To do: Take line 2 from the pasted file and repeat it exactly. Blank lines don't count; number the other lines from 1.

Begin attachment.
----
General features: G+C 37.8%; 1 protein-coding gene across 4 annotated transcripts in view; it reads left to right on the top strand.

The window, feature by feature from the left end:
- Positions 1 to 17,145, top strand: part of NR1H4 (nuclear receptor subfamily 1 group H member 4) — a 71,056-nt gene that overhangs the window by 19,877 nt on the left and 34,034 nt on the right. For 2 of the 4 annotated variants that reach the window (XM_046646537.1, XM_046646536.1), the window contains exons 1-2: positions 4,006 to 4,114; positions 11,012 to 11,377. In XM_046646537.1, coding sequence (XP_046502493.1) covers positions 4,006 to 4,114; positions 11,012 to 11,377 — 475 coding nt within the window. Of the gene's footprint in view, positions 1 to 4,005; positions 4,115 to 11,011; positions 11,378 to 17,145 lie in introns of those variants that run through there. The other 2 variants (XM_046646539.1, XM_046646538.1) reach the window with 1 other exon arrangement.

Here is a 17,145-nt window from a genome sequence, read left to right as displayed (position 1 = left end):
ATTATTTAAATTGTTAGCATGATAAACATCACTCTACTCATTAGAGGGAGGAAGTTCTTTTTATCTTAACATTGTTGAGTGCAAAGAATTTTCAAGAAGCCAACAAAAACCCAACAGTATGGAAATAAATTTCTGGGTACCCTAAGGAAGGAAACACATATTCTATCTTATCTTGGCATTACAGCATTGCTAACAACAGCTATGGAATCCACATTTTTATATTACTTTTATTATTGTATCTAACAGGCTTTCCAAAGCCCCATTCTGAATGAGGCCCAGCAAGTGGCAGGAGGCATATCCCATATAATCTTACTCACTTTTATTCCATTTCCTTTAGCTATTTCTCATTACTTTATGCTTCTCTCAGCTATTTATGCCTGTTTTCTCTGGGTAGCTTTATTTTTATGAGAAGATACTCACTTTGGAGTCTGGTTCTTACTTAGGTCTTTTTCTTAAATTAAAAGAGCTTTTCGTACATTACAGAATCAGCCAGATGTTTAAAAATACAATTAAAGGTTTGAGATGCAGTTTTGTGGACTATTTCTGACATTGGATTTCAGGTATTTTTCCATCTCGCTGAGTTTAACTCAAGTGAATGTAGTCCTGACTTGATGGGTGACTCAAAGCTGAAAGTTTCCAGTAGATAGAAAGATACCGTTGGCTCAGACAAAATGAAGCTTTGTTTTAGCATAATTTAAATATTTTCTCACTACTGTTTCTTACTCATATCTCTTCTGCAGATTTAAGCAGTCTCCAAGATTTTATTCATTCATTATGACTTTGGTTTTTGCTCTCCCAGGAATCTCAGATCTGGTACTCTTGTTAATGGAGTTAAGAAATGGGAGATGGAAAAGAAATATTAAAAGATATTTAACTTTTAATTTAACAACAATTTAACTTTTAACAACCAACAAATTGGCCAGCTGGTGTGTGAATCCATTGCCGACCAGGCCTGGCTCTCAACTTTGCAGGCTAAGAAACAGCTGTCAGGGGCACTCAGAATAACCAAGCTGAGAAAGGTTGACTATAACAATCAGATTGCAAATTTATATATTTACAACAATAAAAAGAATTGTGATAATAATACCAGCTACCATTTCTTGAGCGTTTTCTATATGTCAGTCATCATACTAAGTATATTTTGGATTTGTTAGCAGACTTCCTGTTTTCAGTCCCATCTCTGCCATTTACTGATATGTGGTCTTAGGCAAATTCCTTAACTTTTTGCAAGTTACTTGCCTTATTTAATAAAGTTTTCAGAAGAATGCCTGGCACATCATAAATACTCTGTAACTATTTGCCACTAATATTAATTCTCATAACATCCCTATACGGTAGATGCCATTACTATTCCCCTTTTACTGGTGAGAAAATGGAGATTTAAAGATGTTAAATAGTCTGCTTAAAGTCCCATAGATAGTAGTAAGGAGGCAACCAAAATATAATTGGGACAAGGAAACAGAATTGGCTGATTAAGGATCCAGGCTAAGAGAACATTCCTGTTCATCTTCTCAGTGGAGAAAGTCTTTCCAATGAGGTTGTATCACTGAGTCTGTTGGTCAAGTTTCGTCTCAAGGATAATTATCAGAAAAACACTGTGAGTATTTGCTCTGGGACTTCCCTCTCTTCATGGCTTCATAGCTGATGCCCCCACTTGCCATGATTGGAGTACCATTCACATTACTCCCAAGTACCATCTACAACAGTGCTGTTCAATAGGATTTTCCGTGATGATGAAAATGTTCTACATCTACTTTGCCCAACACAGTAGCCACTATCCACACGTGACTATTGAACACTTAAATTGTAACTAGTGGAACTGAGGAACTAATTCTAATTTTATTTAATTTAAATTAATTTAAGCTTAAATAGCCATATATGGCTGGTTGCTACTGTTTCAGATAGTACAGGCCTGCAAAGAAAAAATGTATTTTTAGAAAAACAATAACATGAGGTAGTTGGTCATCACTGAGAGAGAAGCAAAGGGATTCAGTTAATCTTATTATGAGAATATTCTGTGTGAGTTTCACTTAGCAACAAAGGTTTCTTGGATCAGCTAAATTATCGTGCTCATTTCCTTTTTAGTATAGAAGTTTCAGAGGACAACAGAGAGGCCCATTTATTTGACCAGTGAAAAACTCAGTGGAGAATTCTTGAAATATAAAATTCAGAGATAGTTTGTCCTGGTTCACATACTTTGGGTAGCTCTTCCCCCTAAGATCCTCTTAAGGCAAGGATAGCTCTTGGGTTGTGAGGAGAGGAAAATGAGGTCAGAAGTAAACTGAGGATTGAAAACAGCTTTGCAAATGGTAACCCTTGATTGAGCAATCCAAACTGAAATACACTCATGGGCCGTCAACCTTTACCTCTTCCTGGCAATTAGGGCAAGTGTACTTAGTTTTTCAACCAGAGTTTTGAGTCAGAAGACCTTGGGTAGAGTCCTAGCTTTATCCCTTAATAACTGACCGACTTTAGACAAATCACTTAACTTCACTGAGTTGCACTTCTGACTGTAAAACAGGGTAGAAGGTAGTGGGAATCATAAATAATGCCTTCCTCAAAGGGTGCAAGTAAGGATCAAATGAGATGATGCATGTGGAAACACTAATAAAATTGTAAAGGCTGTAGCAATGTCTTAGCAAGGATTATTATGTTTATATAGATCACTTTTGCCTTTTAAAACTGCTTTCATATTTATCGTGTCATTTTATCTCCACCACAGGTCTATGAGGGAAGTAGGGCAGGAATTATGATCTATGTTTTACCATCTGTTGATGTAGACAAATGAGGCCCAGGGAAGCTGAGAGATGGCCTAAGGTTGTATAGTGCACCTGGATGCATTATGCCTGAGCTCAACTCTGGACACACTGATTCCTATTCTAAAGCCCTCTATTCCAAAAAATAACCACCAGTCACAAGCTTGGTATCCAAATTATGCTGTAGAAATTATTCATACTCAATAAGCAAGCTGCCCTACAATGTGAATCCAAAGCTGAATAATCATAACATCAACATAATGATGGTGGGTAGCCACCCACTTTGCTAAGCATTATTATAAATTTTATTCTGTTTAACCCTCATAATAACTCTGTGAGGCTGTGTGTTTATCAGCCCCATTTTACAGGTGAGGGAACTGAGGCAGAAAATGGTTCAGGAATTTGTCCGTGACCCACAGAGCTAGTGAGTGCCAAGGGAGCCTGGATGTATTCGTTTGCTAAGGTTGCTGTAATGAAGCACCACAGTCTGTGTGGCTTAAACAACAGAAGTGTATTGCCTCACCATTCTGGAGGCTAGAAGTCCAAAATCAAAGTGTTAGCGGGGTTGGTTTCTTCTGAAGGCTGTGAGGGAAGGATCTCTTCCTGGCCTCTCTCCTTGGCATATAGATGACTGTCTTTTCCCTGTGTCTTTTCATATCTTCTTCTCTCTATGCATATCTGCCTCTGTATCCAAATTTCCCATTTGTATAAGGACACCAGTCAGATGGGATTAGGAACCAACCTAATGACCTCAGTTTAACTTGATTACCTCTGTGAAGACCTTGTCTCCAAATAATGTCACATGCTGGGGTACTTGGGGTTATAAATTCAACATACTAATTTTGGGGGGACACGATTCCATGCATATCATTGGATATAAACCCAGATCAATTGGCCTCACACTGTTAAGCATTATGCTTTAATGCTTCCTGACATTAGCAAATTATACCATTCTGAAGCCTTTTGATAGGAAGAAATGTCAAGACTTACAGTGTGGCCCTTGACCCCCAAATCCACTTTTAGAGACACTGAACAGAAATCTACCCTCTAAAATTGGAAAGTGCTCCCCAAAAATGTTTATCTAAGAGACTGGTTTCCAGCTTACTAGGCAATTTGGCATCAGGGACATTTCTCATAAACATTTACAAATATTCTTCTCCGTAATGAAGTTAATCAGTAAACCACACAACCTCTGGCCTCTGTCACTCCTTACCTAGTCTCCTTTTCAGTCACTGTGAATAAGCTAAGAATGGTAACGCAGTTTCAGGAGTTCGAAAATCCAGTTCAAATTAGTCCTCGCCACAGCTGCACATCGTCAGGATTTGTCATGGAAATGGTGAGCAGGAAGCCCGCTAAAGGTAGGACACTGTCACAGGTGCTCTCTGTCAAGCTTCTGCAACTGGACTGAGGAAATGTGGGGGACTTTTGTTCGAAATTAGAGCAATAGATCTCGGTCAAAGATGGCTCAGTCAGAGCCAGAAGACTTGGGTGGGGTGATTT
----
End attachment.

The window, feature by feature from the left end: